The film is presented in its original aspect ratio of 2.35:1, and is 16x9 enhanced. The video transfer has a very soft quality to it, and some scenes appear to be almost out of focus due to the severity of this softness. After a while it does become a little irritating. This is not a fault of the transfer though, the softness was in the original source material. Warner have done a very good job with regards to the film artefacts. It was a pleasant surprise to find very few at all throughout the transfer, which is a good effort considering the film was made in 1971. The skin tones seem a little washed out and the colours in general seem a bit muted. The shadow detail is not the best, as details can be lost in the often murky scenes in the taverns. There are a few bursts of grain spread throughout, but they are very inconsequential and not overly noticeable.

The disc is single sided and dual layered with the layer change occurring at 61:15. It is placed near the end of a scene where there is no movement, and thus is a good place for it and it is hardly noticeable. There are five subtitle streams available; English, French, Spanish, Portuguese, and Japanese. I viewed the English ones and for the most part they were accurate, though there was some abridging.

  Audio
Contract

There are two soundtracks available, and they are English and French, both in Dolby Digital mono. The mono is disappointing, for a film from this time period a 2.0 stereo track would seem to be the minimum to be expected. The dialogue mixing is fair, but there are many cases where a portion of the dialogue becomes lost in the surrounding chatter. There are no noticeable synch problems. Some scenes sounded a little hollow, particularly the action sequences.

I really like the score to this film. It is a series of original songs created by Leonard Cohen, mostly guitar dominated instrumentals and some voice songs. It has a very depressing feel to it, much like the film in general. There is perhaps a small amount of overuse of some of the songs, and some might say there is not too much variety between them. But overall they do suit the film well.

  Extras
Contract

There is a pretty good selection of extras included on the disc:

Audio Commentary - The feature length audio commentary is by director Robert Altman and producer David Foster. They discuss the usual things, such as location of the set, the actors and the processes in which they chose to complete certain things. Overall it is one of the better commentaries I have listened to, and it contains a wealth of information from the pair.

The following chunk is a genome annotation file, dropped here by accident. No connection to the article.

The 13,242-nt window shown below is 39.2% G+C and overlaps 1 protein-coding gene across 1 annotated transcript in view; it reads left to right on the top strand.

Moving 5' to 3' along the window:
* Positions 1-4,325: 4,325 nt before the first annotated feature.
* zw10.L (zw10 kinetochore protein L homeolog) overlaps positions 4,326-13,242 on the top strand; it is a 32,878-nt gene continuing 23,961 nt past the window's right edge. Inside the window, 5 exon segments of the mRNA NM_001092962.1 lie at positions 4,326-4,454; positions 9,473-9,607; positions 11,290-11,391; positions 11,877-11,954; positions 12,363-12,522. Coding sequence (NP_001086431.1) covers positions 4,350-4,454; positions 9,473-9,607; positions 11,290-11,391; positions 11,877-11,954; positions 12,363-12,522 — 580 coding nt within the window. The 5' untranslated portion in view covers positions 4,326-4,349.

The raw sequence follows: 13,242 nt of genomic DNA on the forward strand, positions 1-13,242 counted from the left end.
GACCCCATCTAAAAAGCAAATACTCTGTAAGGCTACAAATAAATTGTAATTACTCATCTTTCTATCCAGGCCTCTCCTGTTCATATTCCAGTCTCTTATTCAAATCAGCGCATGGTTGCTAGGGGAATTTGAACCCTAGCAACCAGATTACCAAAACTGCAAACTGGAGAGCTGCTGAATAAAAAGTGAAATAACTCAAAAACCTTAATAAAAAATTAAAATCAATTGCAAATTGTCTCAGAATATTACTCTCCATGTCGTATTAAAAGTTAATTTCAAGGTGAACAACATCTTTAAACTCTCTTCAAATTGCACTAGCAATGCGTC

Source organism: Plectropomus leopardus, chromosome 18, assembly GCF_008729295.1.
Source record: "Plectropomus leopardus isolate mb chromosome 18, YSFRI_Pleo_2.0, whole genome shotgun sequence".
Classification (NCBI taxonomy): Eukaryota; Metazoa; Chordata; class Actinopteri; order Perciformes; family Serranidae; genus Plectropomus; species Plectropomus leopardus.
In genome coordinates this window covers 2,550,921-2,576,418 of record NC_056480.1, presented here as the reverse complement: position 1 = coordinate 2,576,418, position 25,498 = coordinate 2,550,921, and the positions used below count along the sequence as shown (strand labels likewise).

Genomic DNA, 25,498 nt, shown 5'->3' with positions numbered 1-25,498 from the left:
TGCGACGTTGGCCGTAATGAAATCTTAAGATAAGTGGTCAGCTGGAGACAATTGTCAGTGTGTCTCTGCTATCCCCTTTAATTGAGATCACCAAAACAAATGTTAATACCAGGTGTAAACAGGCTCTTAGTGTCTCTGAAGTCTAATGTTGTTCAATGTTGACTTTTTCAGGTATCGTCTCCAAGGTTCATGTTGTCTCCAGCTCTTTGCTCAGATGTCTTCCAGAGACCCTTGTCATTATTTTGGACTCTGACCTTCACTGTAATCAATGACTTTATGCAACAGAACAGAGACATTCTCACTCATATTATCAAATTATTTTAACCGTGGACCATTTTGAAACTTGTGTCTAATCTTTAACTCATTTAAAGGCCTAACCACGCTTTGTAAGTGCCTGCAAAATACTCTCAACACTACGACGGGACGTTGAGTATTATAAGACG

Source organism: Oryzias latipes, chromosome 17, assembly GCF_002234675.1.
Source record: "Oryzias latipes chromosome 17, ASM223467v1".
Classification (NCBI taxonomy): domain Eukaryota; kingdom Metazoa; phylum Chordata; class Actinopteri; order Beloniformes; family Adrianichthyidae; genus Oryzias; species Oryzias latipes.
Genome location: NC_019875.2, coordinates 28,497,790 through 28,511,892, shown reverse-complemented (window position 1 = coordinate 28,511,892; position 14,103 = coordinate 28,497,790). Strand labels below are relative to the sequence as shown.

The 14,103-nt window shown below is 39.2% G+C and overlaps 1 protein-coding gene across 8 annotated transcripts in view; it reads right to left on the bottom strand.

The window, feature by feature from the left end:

Behind the Scenes Documentary - Running for 9:33, this is a short production showing some footage on the making of the film, with a description of the locations and information about how they had built the town of Presbyterian Church from scratch.

Theatrical Trailer - The original theatrical trailer which runs for 1:59, it has no speech but is set to some of the songs in the film by Leonard Cohen.

Cast Bios - A list of the cast and crew, with a filmography of Warren Beatty and Julie Christie.

  Overall  
Contract

Without a doubt, this is one of Robert Altmanís most brilliant films. Itís a Western but not a Western, a love story but not a love story - it is genre deconstruction at its very best. You need to watch McCabe & Mrs. Miller more than once to fully grasp the main themes and what Altman was trying to get at with this film. It is ultimately a very sad film, full of unfulfilled lives and a main character with a desperate need for understanding that no one can give him.


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      And I quote...
    "One of Robert Altmanís most brilliant films, itís a Western but not a Western, a love story but not a love story - it is genre deconstruction at its very best."
    - Robert Mack
      Review Equipment
    • DVD Player:
          Sony DVP-NS300
    • TV:
          Sony 68cm
    • Receiver:
          Sony STR-DE475
    • Speakers:
          Sony
    • Centre Speaker:
          Sony
    • Surrounds:
          Sony
    • Subwoofer:
          Sony Active Superwoofer
    • Audio Cables:
          Standard RCA
    • Video Cables:
          standard s-video